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If you are interested in traveling to Canada with a felony, you may be wondering if it’s even possible. After all, the United States and Canada have very different values and criminal justice systems, so some rules that apply in one country might not apply in the other, right? The answer is yes… and no. It all depends on which type of felony you have been convicted of and how long ago you were convicted, among other factors.
Who can be denied entry into Canada
Even for those who have never been convicted of a crime, being denied entry into Canada is a real possibility. If you have committed or been charged with a criminal offense in any country, even one from years ago, you may be considered inadmissible to Canada. This includes an arrest that didn’t result in a conviction. It’s also possible for people with criminal convictions to enter Canada; it just depends on your specific situation and how much time has passed since your conviction or charge. (Source: Immigration, Refugees and Citizenship Canada)
Which types of crimes will prevent me from visiting Canada
Most crimes that involve moral turpitude or CIMTs will prevent you from entering Canada. This includes crimes like homicide, rape, assault, and DUI. Some low-level crimes like minor drug possession or shoplifting are also CIMTs. Usually, it’s not possible to visit Canada if you’ve been convicted of a felony in any country (including US states). But it depends on what country you committed your crime in. For example, some countries don’t have data sharing agreements with Canadian officials. If that’s true for your country of origin and you were convicted of a misdemeanor there (e.g., disorderly conduct), then getting into Canada shouldn’t be an issue.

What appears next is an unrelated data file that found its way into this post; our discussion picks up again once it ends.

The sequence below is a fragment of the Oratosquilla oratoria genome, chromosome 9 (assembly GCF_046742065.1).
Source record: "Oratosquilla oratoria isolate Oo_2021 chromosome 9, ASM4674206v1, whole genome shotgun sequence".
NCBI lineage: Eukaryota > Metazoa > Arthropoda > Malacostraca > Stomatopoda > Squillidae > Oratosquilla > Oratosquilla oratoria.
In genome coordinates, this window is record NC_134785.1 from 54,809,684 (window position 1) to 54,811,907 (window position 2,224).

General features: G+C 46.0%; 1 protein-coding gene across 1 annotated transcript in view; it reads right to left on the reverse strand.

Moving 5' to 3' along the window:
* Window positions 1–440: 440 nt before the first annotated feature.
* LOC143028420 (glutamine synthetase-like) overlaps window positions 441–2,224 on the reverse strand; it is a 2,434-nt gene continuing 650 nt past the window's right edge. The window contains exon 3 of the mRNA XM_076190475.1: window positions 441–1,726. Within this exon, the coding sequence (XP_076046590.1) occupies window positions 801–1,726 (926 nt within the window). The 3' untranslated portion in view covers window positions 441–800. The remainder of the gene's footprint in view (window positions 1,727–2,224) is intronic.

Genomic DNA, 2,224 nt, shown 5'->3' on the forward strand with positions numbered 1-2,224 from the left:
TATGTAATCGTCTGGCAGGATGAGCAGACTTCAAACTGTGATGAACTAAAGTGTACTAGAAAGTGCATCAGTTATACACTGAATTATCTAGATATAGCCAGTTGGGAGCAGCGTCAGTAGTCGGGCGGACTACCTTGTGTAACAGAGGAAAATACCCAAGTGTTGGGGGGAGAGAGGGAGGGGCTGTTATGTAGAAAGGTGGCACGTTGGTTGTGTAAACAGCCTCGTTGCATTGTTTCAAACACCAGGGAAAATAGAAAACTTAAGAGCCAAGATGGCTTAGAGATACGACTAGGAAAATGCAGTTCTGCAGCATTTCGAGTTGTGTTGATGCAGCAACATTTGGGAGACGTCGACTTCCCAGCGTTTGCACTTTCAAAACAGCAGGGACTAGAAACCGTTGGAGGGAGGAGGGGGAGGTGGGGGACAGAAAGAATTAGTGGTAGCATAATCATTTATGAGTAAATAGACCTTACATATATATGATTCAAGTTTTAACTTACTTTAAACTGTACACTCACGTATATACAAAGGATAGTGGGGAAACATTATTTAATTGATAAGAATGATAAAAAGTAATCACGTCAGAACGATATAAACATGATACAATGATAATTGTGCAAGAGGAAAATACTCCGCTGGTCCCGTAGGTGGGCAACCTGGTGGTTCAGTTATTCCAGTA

How to find out if you have criminal inadmissibility to Canada
If you’re a Canadian citizen and you want to travel to Canada, you may need to apply for criminal rehabilitation. Citizenship and Immigration Canada (CIC) gives pardoned people with criminal records permission to enter or stay in Canada. Read on for tips about applying for criminal rehabilitation, how long it takes and what type of record qualifies. How long does it take? You can’t know exactly how long your application will take because CIC processes applications in order of receipt.
What happens if you are denied entry at the border
If you have a criminal record, it is possible that you will be denied entry at a U.S. border crossing. Whether you are crossing by air or land, if you have been convicted of certain crimes, your entry into Canada may be restricted or even prohibited. Even Canadians with a criminal record can apply for entry authorization if they want to travel across their shared border for family reasons, business purposes or tourism. Every Canadian criminal record contains a record suspension (formerly known as pardon) which removes certain convictions from your file so that law enforcement agencies in both countries don’t see them when you cross back and forth between our two countries.